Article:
Buck was mouthing at him, red-faced and furious, but Lincoln went on in the same hard voice.
“So am I, Buck. And more—for the benefit of any shirt-tail chawbacon with a big mouth, I’m a who’s-yar boy from Indiana myself, and I’ve put down better men than you just by spitting teeth at them. If you doubt it, come ahead! You want these people—you’re going to take them?” He gestured towards Cassy. “All right, Buck—you try it. Just—try it.”
This next excerpt is from my favorite Flashy tale, Flashman at the Charge, the third in the series, from which I might take dozens of examples. This is a perfect example of what Fraser does. After taking us through the hair raising, heart pumping charge of the Light Brigade as if we were there at Balaclava with them, for which Flashy was the least willing of participants, and his mocking of the British officers who brought the travesty about, he is now in captivity facing a Russian officer dumbstruck at what he believes must be courage in a bottle. Flashy, recovering from his usual state of terror with which he usually meets enemies, manages to exult in Britain’s military traditions with stereotypical British understatement and bravado, while acknowledging to us with a wink his own undeserving cowardly manipulation. No wonder the Brits love him. I feel like hoisting the Union Jack just reading this:
“Now, I didn’t know, at that time, precisely what we had done. I guessed we must have lost three-quarters of the Light Brigade, by a hideous mistake, but I couldn’t know that I’d just taken part in the most famous cavalry action ever fought, one that was to sound round the world, and that even eye-witnesses could scarcely believe. The Russians were amazed; it seemed to them we must have been drunk, or drugged, or mad—they weren’t to guess that it had been a ghastly accident. And I wasn’t going to enlighten them. So I said:
‘Ah, well, you know, it was just to teach you fellows to keep your distance.’
At this they exclaimed, and shook their heads and swore, and Liprandi looked bewildered, and kept muttering ‘Five hundred sabres! To what End?’, And they crowded round, plying me with questions—all very friendly, mind, so that I began to get my bounce back, and played it off as though it were just another day’s work. What they couldn’t fathom was how we’d held together all the way to guns, and hadn’t broken or turned back, even with four saddles empty out of five so I just told ‘em, ‘We’re British calvary,’ simple as that, and looked them in the eye. It was true, too, even if no one had less right to say it than I.”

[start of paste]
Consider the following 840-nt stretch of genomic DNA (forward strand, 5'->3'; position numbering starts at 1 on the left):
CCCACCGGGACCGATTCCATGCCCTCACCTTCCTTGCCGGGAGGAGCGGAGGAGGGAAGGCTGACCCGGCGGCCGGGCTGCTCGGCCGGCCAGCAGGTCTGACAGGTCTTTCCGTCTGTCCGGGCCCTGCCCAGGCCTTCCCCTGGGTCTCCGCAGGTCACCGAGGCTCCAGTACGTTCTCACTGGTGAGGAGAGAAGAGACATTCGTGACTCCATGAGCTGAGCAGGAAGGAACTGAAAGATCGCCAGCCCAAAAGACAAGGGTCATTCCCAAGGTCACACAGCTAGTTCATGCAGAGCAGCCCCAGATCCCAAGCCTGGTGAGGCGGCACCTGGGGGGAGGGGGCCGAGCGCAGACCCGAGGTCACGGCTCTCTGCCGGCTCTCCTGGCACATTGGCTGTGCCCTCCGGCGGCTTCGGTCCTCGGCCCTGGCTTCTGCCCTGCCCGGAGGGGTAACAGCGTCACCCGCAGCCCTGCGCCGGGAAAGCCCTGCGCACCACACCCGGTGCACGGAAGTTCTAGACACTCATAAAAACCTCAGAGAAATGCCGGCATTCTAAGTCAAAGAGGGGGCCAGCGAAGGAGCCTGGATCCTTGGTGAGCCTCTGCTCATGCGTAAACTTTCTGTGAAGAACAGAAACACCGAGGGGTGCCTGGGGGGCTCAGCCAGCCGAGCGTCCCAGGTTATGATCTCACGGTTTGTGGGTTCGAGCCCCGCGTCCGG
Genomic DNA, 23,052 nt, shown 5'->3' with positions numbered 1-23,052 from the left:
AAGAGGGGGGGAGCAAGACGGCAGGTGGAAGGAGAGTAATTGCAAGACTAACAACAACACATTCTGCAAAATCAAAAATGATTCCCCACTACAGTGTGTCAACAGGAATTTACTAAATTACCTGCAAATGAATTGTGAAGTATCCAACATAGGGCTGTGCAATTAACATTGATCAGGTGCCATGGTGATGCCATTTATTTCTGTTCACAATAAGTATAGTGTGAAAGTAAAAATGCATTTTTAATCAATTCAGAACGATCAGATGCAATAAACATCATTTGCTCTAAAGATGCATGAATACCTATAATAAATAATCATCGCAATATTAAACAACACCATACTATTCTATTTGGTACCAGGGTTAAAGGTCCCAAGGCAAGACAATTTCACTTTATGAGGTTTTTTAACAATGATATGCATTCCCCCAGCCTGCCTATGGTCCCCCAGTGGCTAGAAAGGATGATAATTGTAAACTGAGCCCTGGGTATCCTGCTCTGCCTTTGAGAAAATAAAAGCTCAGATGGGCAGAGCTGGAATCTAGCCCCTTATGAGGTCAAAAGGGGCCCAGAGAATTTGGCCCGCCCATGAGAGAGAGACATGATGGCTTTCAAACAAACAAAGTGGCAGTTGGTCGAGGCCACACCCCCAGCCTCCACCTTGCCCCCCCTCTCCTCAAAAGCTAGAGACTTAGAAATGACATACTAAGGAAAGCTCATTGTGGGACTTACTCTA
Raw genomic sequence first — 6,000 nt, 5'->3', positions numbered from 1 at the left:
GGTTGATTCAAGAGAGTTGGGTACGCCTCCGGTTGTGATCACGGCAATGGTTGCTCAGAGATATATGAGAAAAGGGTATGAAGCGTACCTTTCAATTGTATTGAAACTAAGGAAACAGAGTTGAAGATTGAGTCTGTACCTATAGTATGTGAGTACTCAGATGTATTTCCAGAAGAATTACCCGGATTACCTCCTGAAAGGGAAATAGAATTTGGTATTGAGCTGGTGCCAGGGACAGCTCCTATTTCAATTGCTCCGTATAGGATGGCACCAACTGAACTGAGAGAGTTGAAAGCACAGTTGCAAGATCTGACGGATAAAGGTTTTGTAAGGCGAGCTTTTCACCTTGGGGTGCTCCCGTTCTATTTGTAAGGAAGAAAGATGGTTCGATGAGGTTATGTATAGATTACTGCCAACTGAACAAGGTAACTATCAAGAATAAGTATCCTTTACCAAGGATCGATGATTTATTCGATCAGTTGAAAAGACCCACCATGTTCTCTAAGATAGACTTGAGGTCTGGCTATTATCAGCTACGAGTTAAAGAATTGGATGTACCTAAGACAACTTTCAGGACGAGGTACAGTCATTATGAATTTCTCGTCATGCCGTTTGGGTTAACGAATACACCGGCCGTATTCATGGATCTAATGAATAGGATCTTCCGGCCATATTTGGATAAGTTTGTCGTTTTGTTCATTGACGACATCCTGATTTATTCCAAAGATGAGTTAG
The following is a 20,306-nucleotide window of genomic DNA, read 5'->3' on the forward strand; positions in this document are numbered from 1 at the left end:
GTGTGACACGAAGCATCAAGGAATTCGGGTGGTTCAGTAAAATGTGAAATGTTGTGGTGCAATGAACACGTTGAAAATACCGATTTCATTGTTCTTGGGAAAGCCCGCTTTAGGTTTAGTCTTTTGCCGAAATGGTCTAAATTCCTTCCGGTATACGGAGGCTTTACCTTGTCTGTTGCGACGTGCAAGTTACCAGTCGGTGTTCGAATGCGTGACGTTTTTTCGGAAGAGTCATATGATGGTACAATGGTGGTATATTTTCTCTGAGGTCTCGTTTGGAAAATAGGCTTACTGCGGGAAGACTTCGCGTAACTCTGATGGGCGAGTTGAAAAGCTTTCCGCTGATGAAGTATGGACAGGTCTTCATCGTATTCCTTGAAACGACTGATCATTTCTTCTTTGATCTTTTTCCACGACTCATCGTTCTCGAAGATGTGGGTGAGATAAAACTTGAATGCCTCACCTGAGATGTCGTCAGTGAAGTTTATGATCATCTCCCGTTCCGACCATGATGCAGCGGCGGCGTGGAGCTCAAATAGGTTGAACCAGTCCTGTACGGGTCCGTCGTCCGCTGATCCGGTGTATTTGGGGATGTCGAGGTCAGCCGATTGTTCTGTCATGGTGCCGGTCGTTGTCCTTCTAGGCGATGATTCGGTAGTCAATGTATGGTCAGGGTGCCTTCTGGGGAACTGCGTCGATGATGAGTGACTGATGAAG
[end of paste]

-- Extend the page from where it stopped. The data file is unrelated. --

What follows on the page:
Don’t worry. Ole Flashy finds himself right back in the fire pan. You need only turn the page.
As bad a man as he is, there is something about him that makes you understand why the women swooned and the men revered him. Even though a phony par none, he seemed to always know what was important (demonstrated by running away from it as fast as he could) and he recognizes (but reviles) true heroism in others. Yet, how could such a wimp (he often cries at the first sign of trouble) come out on top time and time again? There must be more to him than meets the eye. When he miraculously strikes out three of Britain’s best cricket players in a row or accidentally survives enough massacres to make a cat jealous, you start to think – he may just be a little more accomplished than he lets on.
But, it also may be this. However he may have lied and cheated his way through life (never mind some heinous and many lesser crimes) and garnered his fame through better men’s efforts, he is entirely honest and therefore humble with us, much more so than any real man could be, and reading his "memoirs" is the only way we get to know him.
With the real famous men and women in the world always changing their history to make themselves look better, our imaginary Flashy can afford to stuff it all and exposes his quaking heart as if doing so were his guiding light. As for those other haughty and undeserving celebrities who enter his world, Flashy repeatedly takes down their drawers and spanks them.
If you can't read them all try Flashman and Flashman at the Charge then Flash For Freedom, Flashman and the Indians, Flashman and the Great Game and Flashman's Lady.
In the last thirty years I’ve tired of many of my favorite movies, music and even some books. But not Flashman. Never good ole Flashy. It would be like being tired of the whole 19th century. You take with you a great creation, but have left behind his story, more real to me than a whole stack of biographies about eminent Victorians.